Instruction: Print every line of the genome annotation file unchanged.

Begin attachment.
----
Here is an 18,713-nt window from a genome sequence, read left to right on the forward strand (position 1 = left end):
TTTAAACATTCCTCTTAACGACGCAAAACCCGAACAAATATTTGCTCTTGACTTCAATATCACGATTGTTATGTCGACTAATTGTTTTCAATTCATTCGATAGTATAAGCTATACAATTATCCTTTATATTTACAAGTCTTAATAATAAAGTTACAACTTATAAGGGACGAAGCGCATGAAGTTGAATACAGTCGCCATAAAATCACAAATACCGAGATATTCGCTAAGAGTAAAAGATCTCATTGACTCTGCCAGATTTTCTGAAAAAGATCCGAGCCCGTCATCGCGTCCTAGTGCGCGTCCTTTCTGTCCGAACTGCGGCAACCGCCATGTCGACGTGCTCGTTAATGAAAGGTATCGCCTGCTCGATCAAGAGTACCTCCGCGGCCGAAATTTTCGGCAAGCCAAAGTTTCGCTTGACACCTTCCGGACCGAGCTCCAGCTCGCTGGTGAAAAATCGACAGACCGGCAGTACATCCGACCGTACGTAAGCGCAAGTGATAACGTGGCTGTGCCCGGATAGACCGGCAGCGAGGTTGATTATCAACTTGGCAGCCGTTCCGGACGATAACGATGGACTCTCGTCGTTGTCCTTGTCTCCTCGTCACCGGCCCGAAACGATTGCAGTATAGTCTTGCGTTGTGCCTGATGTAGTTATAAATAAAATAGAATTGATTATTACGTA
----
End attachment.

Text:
Here is an 18,713-nt window from a genome sequence, read left to right on the forward strand (position 1 = left end):
TTTAAACATTCCTCTTAACGACGCAAAACCCGAACAAATATTTGCTCTTGACTTCAATATCACGATTGTTATGTCGACTAATTGTTTTCAATTCATTCGATAGTATAAGCTATACAATTATCCTTTATATTTACAAGTCTTAATAATAAAGTTACAACTTATAAGGGACGAAGCGCATGAAGTTGAATACAGTCGCCATAAAATCACAAATACCGAGATATTCGCTAAGAGTAAAAGATCTCATTGACTCTGCCAGATTTTCTGAAAAAGATCCGAGCCCGTCATCGCGTCCTAGTGCGCGTCCTTTCTGTCCGAACTGCGGCAACCGCCATGTCGACGTGCTCGTTAATGAAAGGTATCGCCTGCTCGATCAAGAGTACCTCCGCGGCCGAAATTTTCGGCAAGCCAAAGTTTCGCTTGACACCTTCCGGACCGAGCTCCAGCTCGCTGGTGAAAAATCGACAGACCGGCAGTACATCCGACCGTACGTAAGCGCAAGTGATAACGTGGCTGTGCCCGGATAGACCGGCAGCGAGGTTGATTATCAACTTGGCAGCCGTTCCGGACGATAACGATGGACTCTCGTCGTTGTCCTTGTCTCCTCGTCACCGGCCCGAAACGATTGCAGTATAGTCTTGCGTTGTGCCTGATGTAGTTATAAATAAAATAGAATTGATTATTACGTA